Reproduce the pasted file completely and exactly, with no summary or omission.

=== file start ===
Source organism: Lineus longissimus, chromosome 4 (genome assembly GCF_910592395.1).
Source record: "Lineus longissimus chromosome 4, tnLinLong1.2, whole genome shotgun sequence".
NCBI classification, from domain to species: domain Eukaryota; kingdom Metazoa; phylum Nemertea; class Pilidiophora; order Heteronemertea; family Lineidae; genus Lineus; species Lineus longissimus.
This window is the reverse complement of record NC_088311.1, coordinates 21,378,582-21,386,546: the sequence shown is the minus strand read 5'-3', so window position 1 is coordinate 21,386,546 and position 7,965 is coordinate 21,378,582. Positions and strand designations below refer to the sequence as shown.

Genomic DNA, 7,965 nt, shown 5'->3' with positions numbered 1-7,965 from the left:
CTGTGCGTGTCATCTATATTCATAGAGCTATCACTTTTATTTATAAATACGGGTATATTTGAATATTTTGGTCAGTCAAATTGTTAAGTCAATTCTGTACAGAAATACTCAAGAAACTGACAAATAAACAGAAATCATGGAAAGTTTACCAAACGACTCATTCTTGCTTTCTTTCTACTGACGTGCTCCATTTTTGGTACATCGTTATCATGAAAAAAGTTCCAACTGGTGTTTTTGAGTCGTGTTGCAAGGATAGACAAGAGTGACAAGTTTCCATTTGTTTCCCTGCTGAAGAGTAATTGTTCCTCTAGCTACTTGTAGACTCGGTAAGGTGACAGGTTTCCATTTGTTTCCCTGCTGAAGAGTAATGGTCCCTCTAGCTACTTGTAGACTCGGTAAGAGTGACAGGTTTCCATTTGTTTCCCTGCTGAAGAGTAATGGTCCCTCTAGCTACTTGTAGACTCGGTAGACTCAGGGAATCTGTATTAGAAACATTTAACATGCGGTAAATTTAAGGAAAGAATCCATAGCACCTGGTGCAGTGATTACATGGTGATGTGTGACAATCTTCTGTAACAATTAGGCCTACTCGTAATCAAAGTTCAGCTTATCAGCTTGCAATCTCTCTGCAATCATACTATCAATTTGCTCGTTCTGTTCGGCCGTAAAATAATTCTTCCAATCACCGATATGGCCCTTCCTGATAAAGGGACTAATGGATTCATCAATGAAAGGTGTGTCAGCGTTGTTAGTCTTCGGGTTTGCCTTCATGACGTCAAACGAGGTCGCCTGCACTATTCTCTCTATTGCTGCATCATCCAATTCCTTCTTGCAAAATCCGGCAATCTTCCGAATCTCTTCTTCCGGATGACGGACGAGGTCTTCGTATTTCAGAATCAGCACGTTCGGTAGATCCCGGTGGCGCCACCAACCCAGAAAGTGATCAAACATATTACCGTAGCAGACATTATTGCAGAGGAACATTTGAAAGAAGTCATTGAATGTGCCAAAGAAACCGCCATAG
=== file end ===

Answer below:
Source organism: Lineus longissimus, chromosome 4 (genome assembly GCF_910592395.1).
Source record: "Lineus longissimus chromosome 4, tnLinLong1.2, whole genome shotgun sequence".
NCBI classification, from domain to species: domain Eukaryota; kingdom Metazoa; phylum Nemertea; class Pilidiophora; order Heteronemertea; family Lineidae; genus Lineus; species Lineus longissimus.
This window is the reverse complement of record NC_088311.1, coordinates 21,378,582-21,386,546: the sequence shown is the minus strand read 5'-3', so window position 1 is coordinate 21,386,546 and position 7,965 is coordinate 21,378,582. Positions and strand designations below refer to the sequence as shown.

Genomic DNA, 7,965 nt, shown 5'->3' with positions numbered 1-7,965 from the left:
CTGTGCGTGTCATCTATATTCATAGAGCTATCACTTTTATTTATAAATACGGGTATATTTGAATATTTTGGTCAGTCAAATTGTTAAGTCAATTCTGTACAGAAATACTCAAGAAACTGACAAATAAACAGAAATCATGGAAAGTTTACCAAACGACTCATTCTTGCTTTCTTTCTACTGACGTGCTCCATTTTTGGTACATCGTTATCATGAAAAAAGTTCCAACTGGTGTTTTTGAGTCGTGTTGCAAGGATAGACAAGAGTGACAAGTTTCCATTTGTTTCCCTGCTGAAGAGTAATTGTTCCTCTAGCTACTTGTAGACTCGGTAAGGTGACAGGTTTCCATTTGTTTCCCTGCTGAAGAGTAATGGTCCCTCTAGCTACTTGTAGACTCGGTAAGAGTGACAGGTTTCCATTTGTTTCCCTGCTGAAGAGTAATGGTCCCTCTAGCTACTTGTAGACTCGGTAGACTCAGGGAATCTGTATTAGAAACATTTAACATGCGGTAAATTTAAGGAAAGAATCCATAGCACCTGGTGCAGTGATTACATGGTGATGTGTGACAATCTTCTGTAACAATTAGGCCTACTCGTAATCAAAGTTCAGCTTATCAGCTTGCAATCTCTCTGCAATCATACTATCAATTTGCTCGTTCTGTTCGGCCGTAAAATAATTCTTCCAATCACCGATATGGCCCTTCCTGATAAAGGGACTAATGGATTCATCAATGAAAGGTGTGTCAGCGTTGTTAGTCTTCGGGTTTGCCTTCATGACGTCAAACGAGGTCGCCTGCACTATTCTCTCTATTGCTGCATCATCCAATTCCTTCTTGCAAAATCCGGCAATCTTCCGAATCTCTTCTTCCGGATGACGGACGAGGTCTTCGTATTTCAGAATCAGCACGTTCGGTAGATCCCGGTGGCGCCACCAACCCAGAAAGTGATCAAACATATTACCGTAGCAGACATTATTGCAGAGGAACATTTGAAAGAAGTCATTGAATGTGCCAAAGAAACCGCCATAG